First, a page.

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Courtesy image by Selena Salazar

Around 1,100 college students commit suicide each year due to ongoing stress within their lives, according to a 2010 report written by National Center for Biotechnology Information.  As the school year slowly progresses and the workload broadens, college students must learn to juggle the stress of at-home life while classes continue to become more difficult. This poses the question of the true benefits of taking a mental health day. 

Mental health is often seen as a taboo discussion among college students; however, the need for this conversation has become more prominent. 

Don Neal, therapist with Mosaic Counseling Center of East Texas, discusses the importance of taking a mental health day.

“The mental health day is just the time to really spend on yourself to make sure that you’re getting to do the things that help you be energized,” Neal said. “Taking a mental health day just allows a student to just reconnect with themselves to kind of get back to who they are.” 

According to an article written by  gundersonhealth.org, “everyone carries stress and it can be especially difficult to manage when you begin feeling overwhelmed. A break to reset may be needed.”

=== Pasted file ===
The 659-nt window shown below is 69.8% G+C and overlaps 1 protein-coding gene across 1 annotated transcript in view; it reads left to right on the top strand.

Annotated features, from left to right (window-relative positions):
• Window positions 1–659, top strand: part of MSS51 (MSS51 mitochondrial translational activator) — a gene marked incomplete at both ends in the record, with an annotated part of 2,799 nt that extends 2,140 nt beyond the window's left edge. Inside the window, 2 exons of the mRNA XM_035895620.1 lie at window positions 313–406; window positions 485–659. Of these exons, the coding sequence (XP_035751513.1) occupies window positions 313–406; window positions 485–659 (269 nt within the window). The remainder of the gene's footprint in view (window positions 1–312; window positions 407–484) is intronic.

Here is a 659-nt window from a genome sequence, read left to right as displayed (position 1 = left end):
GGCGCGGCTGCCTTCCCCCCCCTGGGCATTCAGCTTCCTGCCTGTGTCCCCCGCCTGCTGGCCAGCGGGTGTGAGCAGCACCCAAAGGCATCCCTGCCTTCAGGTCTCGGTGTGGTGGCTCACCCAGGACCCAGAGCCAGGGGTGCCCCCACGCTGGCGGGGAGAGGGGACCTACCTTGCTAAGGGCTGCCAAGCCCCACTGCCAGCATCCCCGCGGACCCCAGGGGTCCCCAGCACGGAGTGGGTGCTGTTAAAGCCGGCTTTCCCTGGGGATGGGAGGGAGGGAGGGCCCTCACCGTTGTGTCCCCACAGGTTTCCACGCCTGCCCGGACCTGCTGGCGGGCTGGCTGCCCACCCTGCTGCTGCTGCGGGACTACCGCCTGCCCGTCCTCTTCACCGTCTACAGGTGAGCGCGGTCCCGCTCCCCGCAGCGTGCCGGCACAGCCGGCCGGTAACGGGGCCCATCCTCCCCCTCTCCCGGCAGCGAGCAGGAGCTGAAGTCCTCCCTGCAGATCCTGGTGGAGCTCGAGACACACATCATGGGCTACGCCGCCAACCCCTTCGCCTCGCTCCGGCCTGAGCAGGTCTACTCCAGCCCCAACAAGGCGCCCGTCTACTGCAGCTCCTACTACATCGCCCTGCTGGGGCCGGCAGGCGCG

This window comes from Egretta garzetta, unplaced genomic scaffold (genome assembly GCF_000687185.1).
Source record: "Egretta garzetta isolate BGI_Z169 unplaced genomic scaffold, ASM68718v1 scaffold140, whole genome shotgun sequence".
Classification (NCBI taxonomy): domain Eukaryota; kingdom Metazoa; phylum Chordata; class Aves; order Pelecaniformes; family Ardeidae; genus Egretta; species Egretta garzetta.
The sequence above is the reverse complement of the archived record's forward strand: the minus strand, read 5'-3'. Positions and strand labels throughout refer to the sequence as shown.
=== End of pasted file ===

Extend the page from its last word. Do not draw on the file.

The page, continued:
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Image by Marie Salazar

Mental health days are solely taken to help relax and rejuvenate the mind. Sometimes school or work life can become so overwhelming that individuals become extremely mentally exhausted. This immediately causes a lack of drive to finish or complete things, which unfortunately creates a vicious cycle. 

Senior at the University of Texas at Tyler Lillie VanSickle discusses why she thinks it’s important to take a mental health day.

“Taking a mental health day is something that I’ve found to be really good for me. I can catch up on much-needed sleep, go do something that makes me happy, or just relax,” VanSickle said. “A mental health day isn’t a setback, but more of a reset. It allows me to step back and enjoy my life, but also makes me motivated to go back and study what I’m passionate about.”

Mental health is one of the many factors that plays a significant role in college students’ scholarly performance; therefore, it should not be taken lightly. 

“For me, mental health days basically consist of giving myself permission not to worry about things. As someone who works full time and does school full time, giving myself days where I don’t have to worry about things is absolutely necessary. They help me take a break and get things off my mind,” TJC Freshman Amasa Lynn Hartong said. 

Nevertheless, the stress of college life can become overwhelming. Often times leading to depression and thoughts of suicide. In a battle against the world, know you are not alone.

If you are having thoughts of suicide or your pain is becoming too hard to handle and you feel that this feeling is permanent, contact the National Suicide prevention lifeline at 1-800-273-8255. Remember nothing is permanent and help is available today.